The Leviathan gas field located in the Mediterranean Sea off the coast of Israel is among the largest offshore natural gas reservoirs in the world.
When the field was discovered four years ago, Israel’s infrastructure minister called it “the most important energy news since the founding of the state.”
The field holds an estimated 19 trillion cubic feet (tcf) of natural gas, enough to meet Israel’s gas needs for a quarter of a century.
Leviathan is so immense that it’s also turning Israel into a gas exporter.
On Monday, news broke that Leviathan’s lead driller signed a non-binding letter of intent to supply roughly 700 million cubic feet (mcf) of natural gas per day to a gas liquefaction facility in Egypt – for the next 15 years!
It’s a colossal deal estimated to be worth $30 billion.
Since it’s expected that the final agreement will be completed by the end of 2014, now is the perfect time to buy shares of this driller.
Leviathan’s lead driller, with a 39.66% interest, is Houston-based Noble Energy (NBL).
When the deal becomes official, over the next 15 years, Noble will send a total of 3.75 tcf of natural gas to an LNG facility in Idku, Egypt owned and operated by the UK’s BG Group.
Delivery of the natural gas to BG is expected to flow through a new subsea pipeline, according to Noble.
It’s all part of what Noble’s management is referring to as “Phase one” of a massive drilling campaign.
According to Keith Elliott, Noble’s Senior VP for the Eastern Mediterranean…
“Phase one of the Leviathan project is designed to provide significant quantities of natural gas to Israel and regional markets… This transaction, in combination with regional cooperation, will also provide access for Eastern Mediterranean gas into global markets.”
A final gas purchase and sales agreement will be negotiated and subject to regulatory approvals in Israel and Egypt.
I have no reason to believe this deal won’t be final by the end of the year.
Even better, the stock is experiencing some good-natured profit-taking on the news, and the drop in price just created a perfect entry point.
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Expect shares to resume their upward trajectory by lunchtime tomorrow.
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More Storylines Impacting Markets
Spanish 10-Year Bond Yield Lowest Since the French Revolution
In an example of absurd risk pricing, the Spanish 10-year bond was recently yielding its lowest coupon since at least since 1789.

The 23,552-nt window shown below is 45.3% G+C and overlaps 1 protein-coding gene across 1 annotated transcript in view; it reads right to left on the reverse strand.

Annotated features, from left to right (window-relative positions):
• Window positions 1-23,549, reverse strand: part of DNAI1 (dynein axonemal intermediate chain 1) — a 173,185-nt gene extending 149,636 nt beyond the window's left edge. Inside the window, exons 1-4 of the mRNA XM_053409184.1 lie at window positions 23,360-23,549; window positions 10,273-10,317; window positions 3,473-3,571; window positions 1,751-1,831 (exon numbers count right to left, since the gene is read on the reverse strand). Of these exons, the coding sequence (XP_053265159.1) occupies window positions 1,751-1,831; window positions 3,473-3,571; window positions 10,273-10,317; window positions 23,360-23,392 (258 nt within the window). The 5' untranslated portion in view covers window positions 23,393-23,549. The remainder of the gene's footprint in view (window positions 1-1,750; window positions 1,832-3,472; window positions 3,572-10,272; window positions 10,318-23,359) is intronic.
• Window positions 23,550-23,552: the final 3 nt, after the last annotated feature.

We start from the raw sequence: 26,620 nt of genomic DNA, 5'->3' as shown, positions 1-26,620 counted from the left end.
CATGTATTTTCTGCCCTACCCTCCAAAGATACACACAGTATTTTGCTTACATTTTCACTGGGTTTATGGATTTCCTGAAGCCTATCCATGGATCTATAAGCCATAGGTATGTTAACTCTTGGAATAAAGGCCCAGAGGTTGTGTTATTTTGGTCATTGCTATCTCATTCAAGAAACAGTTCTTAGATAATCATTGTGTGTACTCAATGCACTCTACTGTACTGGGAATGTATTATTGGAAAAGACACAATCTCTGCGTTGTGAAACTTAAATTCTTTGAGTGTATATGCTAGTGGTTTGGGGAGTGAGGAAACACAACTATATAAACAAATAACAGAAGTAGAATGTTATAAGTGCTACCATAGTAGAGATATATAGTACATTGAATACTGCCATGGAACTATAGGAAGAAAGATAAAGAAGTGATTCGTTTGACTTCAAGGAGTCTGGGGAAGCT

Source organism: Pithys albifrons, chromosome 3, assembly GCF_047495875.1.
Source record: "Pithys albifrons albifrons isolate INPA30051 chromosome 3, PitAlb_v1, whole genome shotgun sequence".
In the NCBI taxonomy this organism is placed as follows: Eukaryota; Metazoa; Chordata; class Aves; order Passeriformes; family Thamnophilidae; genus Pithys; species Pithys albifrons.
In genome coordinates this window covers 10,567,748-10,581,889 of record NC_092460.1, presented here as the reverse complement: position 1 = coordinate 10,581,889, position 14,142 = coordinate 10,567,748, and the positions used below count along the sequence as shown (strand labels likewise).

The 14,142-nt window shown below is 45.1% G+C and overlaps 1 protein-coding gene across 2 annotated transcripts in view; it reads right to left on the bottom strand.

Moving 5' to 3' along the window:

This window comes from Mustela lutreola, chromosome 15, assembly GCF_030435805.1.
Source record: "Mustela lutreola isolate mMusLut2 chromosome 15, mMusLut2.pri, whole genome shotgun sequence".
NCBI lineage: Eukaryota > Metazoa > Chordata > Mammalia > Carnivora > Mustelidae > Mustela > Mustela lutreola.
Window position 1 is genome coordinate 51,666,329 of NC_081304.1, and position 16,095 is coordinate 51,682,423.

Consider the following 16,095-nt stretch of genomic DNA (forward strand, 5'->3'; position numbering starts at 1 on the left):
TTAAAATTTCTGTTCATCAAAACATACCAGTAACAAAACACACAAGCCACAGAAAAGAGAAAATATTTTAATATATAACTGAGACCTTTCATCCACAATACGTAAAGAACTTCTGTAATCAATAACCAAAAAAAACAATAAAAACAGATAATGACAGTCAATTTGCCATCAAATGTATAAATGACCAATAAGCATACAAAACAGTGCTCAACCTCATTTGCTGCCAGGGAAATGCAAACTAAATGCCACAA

Interestingly, the interest rate offered for Spanish 10-year bonds is just seven basis points higher than equivalent yield in ultra-safe U.S. Treasuries, which has not happened since April 2010. But the low risk assumptions aren’t just limited to Spain…
Several European bond markets hit fresh multi-century all-time lows, while others are flirting with new record lows.
France saw its 10-year bond hit 1.654 intraday recently, which was the all-time low dating back to 1746. Italian 10-year bonds fell to the lowest yield since 1945.
The most curious fact about the record-low bond yield is the reaction of European and American stock markets, which gained despite the bond market action.
Sudden Spike in Subprime Auto Loan Delinquencies
The percentage of loans packaged into securities more than 30 days late rose 1.43 percentage points, to 7.59%, in the 12 months that ended on September 30, according to Standard & Poor’s.
That’s the highest delinquency rate in three years, amid looser underwriting standards as a result of Federal Reserve stimulus.
Subprime lenders found cheap funding in the bond market, with $17.6 billion of asset-backed securities tied to subprime auto loans issued in 2013 – more than twice the $8 billion sold in 2010.
While the Fed-sponsored stimulus brought life to the auto market, the slowing economy, since Q3 2013, has resulted in rising credit losses and a tightened credit market for new car buyers. Expect slower new car sales for automakers through the end of the year.